The edition of the laws, etc., mentioned in this section, included vols. 1-17 of the Statutes at Large, which were published under contracts with the publishers named. Said contracts were terminated by sec. 1, act of June 20, 1874 (18 Stat. 113). As to judicial notice taken of acts of Congress, see ante, 1903, post, 1911.

1905. Revised Statutes, first edition; scope.—The foregoing seventy-three titles embrace the statutes of the United States general and permanent in their nature, in force on the 1st day of December, one thousand eight hundred and seventythree, as revised and consolidated by commissioners appointed under an act of Congress, and the same shall be designated and cited as the Revised Statutes of the United States. R. S. 5595,

The compilers of the United States Code have not followed the recommendation of the War Department (Op. J. A. G. 010.3, July 7, 1931, p. 124 ; July 10, 1931, p. 1) that this section, based on R. S. 5595, be included in the code until the Revised Statutes as a body are repealed.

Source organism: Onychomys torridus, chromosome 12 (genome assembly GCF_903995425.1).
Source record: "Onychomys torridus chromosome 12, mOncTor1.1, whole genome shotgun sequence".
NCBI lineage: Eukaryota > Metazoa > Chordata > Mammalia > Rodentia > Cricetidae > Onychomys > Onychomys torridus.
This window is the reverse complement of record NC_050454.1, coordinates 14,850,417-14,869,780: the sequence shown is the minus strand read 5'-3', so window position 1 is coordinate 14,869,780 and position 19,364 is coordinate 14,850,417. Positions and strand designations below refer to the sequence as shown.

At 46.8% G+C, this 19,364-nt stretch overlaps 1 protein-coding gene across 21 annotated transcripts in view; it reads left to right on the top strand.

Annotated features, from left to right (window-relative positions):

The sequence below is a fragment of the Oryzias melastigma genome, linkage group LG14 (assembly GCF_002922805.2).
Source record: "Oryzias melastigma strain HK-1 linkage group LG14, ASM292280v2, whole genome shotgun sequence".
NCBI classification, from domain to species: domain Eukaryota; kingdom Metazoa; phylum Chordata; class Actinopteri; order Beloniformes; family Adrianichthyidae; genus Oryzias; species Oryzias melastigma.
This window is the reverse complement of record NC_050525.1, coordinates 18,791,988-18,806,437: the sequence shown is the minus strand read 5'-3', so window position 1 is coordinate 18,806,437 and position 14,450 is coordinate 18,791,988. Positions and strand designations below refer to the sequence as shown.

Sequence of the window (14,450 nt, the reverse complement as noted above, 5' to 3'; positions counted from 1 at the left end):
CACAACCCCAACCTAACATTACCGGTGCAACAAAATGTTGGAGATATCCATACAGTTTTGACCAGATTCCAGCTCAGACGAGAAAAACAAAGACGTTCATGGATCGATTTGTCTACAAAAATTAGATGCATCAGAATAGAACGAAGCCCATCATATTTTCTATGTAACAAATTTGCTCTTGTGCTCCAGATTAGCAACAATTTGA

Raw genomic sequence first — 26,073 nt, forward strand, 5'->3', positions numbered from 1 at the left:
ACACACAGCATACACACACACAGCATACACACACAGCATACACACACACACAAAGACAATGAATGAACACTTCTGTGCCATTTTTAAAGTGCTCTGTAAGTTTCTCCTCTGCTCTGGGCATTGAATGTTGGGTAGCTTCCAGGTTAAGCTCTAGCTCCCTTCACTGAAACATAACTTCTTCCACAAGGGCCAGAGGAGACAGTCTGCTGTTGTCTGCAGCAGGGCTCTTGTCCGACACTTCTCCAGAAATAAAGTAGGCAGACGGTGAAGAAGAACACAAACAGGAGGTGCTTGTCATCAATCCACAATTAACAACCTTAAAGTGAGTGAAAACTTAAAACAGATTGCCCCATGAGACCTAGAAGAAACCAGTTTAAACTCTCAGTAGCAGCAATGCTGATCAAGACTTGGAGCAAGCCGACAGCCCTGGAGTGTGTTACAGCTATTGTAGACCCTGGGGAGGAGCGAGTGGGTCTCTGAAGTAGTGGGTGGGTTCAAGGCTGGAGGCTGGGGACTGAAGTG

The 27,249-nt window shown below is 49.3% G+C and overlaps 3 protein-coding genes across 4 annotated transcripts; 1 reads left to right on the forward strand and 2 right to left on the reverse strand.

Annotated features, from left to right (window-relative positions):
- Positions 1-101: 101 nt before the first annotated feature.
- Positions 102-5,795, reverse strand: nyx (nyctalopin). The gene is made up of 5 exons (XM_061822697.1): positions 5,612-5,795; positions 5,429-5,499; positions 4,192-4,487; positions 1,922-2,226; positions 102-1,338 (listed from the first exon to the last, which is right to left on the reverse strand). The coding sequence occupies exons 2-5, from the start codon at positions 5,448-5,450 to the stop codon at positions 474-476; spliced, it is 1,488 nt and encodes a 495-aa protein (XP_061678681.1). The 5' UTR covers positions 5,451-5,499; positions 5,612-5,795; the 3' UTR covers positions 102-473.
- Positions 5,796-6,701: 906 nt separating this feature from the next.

1906. Revised Statutes, first edition; effect on laws enacted prior to December 1, 1873.-All acts of Congress passed prior to said first day of December, one thousand eight hundred and seventy-three, any portion of which is embraced in any section of said revision, are hereby repealed, and the section applicable thereto shall be in force in lieu thereof; all parts of such acts not contained in such revision, having been repealed or superseded by subsequent acts, or not being general and permanent in their nature: Provided, That the incorporation into said revision of any general and permanent provision, taken from an act making appropriations, or from an act containing other provisions of a private, local, or temporary character, shall not repeal, or in any way affect any appropriation, or any provision of a private, local, or temporary character, contained in any of said acts, but the same shall remain in force; and all acts of Congress passed prior to said last-named day no part of which are embraced in said revision, shall not be affected or changed by its enactment. R. S. 5596.